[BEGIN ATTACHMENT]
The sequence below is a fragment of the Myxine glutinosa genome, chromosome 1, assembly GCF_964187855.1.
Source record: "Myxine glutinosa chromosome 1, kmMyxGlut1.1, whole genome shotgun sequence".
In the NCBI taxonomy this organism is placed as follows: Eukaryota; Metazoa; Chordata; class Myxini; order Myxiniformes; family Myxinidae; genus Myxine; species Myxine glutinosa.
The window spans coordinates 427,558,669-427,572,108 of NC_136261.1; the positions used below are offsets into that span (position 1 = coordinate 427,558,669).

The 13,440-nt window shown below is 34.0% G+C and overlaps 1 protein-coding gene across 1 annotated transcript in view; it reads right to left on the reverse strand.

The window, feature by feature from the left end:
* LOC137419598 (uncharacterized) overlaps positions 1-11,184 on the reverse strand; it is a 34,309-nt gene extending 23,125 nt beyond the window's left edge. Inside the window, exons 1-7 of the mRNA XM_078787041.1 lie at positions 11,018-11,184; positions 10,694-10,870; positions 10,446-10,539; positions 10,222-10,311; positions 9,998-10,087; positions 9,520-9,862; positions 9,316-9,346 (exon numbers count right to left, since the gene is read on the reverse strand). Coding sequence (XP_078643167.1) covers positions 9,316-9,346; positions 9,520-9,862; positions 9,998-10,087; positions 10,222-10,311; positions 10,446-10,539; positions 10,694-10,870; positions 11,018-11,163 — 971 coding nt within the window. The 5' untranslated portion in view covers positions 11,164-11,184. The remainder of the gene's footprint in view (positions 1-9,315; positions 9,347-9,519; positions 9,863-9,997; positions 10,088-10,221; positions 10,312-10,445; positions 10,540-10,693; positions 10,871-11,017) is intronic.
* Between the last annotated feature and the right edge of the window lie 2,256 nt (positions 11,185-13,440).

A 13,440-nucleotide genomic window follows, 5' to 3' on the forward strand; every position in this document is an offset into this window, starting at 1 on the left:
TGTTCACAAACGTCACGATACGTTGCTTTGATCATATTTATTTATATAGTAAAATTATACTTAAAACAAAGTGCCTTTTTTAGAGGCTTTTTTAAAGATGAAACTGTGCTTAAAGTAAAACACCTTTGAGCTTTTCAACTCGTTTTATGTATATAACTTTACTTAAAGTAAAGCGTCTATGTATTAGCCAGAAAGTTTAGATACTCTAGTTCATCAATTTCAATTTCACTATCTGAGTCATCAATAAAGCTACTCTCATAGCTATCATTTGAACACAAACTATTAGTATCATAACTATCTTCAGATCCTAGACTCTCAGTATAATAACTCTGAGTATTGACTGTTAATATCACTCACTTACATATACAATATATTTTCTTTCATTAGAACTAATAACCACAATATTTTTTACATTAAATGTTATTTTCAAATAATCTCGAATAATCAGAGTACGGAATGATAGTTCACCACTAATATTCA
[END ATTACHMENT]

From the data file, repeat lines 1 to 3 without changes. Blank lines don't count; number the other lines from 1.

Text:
The sequence below is a fragment of the Myxine glutinosa genome, chromosome 1, assembly GCF_964187855.1.
Source record: "Myxine glutinosa chromosome 1, kmMyxGlut1.1, whole genome shotgun sequence".
In the NCBI taxonomy this organism is placed as follows: Eukaryota; Metazoa; Chordata; class Myxini; order Myxiniformes; family Myxinidae; genus Myxine; species Myxine glutinosa.